ISSN (Print) - 0012-9976 | ISSN (Online) - 2349-8846

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Politics of Disinformation

Limitations of the Current Approaches and Possible Paths Forward

Even while proposing a statutory regulator for social media platforms under parliamentary oversight and structural reforms in platform design and treatment, one must not lose sight of the essentially political character of the disinformation problem that cannot be resolved through regulation and technological fixes alone.

A little over a decade ago, social media platforms were at the heart of democratisation of speech and seemingly democracy itself. Users could directly engage with events and discourses around the world to feel like citizens of a borderless world. Charismatic leaders deployed innovative social media campaigns to organise at the grassroots and acquire power. Social movements leveraged these online social tools to engineer political and social revolutions and dethrone dictators. There was much to celebrate and social media platforms basked in the glory. However, the story of social media platforms as harbingers of democracy and pro-people movements has soured.

Public opinion is the currency of democracy, changing and installing regimes in line with the prevailing majority public opinion. However, increasingly, political and corporate interests are undermining the basic common ground of facts tohijack public opinion and amass power and profits. In a symbiotic relationship between television news and politics, “free speech” is being used not as a mode of self-expression or dialogue but to delegitimise, silence and marginalise a section of the society through the organised dissemination of misinformation, hate and bigotry. Social media platforms are then used in a coordinated manner to amplify and mainstream these manufactured narratives of hate and misinformation. Platforms have been complicit in their own weaponisation by adopting design choices, which have led to a proliferation and mainstreaming of misinformation while obscuring the distinction between vetted information and propaganda because this provides a fertile source of growth, engagement, and profits. The consequent free flow of organised misinforma­tion (disinformation), hate and targeted intimidation has led to real-world harm and degradation of democracy in India and around the world: anti-minority hate has been mainstreamed and legitimised; communities have become divided and polarised; sowed confusion in the minds of the people; made it difficult to establish a shared foundation of truth; and led to political alienation.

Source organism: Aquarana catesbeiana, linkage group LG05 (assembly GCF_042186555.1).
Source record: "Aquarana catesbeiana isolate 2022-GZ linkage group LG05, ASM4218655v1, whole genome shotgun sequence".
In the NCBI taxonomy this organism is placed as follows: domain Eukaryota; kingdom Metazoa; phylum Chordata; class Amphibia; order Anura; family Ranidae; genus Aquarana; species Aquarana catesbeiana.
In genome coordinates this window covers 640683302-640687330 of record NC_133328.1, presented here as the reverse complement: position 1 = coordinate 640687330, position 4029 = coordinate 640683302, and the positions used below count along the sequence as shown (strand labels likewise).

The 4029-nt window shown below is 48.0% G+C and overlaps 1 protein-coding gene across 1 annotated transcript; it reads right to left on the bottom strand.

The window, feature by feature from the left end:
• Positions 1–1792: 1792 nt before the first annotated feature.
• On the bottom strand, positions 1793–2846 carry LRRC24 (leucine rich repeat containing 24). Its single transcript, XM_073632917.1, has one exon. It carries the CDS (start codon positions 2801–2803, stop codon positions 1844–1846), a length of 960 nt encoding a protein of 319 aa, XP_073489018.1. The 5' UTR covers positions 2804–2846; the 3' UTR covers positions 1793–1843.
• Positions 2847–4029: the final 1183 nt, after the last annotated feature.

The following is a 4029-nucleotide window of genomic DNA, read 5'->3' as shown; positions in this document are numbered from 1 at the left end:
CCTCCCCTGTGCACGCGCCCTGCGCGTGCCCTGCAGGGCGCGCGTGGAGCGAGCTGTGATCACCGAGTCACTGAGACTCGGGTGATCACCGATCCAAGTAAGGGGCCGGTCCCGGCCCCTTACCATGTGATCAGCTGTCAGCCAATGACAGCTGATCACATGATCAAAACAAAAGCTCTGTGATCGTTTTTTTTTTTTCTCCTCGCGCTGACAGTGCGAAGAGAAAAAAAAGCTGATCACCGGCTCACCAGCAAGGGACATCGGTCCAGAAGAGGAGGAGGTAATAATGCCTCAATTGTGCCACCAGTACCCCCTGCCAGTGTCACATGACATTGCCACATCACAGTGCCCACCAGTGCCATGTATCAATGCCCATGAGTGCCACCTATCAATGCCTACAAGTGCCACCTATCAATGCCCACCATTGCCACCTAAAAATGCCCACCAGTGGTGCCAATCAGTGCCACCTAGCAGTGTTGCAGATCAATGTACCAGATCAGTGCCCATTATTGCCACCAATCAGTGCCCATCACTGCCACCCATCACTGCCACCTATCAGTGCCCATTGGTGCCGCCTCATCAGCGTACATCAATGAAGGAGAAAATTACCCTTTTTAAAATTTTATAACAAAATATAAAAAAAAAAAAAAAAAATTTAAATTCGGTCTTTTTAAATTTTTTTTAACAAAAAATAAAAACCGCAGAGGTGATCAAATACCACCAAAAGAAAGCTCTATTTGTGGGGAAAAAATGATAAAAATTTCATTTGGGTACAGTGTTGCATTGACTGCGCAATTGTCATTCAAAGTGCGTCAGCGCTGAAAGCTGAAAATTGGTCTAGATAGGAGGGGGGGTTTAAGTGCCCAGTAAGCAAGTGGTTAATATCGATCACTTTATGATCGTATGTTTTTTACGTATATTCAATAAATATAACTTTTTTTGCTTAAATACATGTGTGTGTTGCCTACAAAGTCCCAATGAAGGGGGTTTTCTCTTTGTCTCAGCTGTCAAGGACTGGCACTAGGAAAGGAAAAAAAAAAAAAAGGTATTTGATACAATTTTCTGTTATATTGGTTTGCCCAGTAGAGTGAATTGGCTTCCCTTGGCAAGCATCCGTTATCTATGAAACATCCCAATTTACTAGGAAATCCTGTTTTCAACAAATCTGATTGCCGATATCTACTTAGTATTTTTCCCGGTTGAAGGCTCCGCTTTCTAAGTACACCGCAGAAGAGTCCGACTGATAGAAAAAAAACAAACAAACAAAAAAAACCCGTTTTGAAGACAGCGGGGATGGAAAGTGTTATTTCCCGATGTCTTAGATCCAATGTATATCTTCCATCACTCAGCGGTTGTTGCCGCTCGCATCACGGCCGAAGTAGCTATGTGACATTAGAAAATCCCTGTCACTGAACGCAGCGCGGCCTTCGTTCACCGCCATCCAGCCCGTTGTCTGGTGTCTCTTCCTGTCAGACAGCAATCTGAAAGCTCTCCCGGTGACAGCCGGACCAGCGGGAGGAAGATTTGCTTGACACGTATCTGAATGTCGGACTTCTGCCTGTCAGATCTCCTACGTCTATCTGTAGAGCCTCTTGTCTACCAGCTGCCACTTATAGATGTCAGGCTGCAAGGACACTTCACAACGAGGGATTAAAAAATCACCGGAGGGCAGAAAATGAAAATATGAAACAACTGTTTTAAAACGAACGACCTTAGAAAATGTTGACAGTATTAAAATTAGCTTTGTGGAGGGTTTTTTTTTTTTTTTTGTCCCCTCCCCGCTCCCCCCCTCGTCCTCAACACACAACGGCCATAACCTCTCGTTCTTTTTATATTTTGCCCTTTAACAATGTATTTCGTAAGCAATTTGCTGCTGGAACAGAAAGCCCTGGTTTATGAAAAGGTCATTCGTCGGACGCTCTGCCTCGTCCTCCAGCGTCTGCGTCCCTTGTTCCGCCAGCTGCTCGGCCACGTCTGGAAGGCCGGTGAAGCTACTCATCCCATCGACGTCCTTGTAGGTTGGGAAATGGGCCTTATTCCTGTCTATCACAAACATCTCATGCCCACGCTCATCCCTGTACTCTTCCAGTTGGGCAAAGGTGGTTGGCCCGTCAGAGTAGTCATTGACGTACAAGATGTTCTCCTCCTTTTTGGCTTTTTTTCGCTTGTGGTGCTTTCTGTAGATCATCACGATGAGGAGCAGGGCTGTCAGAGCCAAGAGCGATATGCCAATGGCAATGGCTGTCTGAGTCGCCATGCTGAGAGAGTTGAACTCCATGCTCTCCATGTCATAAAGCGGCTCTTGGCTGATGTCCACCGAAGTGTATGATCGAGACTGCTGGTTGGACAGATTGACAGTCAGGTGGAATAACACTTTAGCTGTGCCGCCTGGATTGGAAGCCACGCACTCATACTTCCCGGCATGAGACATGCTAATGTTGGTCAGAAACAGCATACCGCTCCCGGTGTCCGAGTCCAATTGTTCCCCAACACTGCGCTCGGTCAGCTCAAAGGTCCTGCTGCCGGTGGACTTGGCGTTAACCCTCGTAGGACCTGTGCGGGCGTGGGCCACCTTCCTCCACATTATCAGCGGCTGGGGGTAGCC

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Updated On : 10th Jul, 2022
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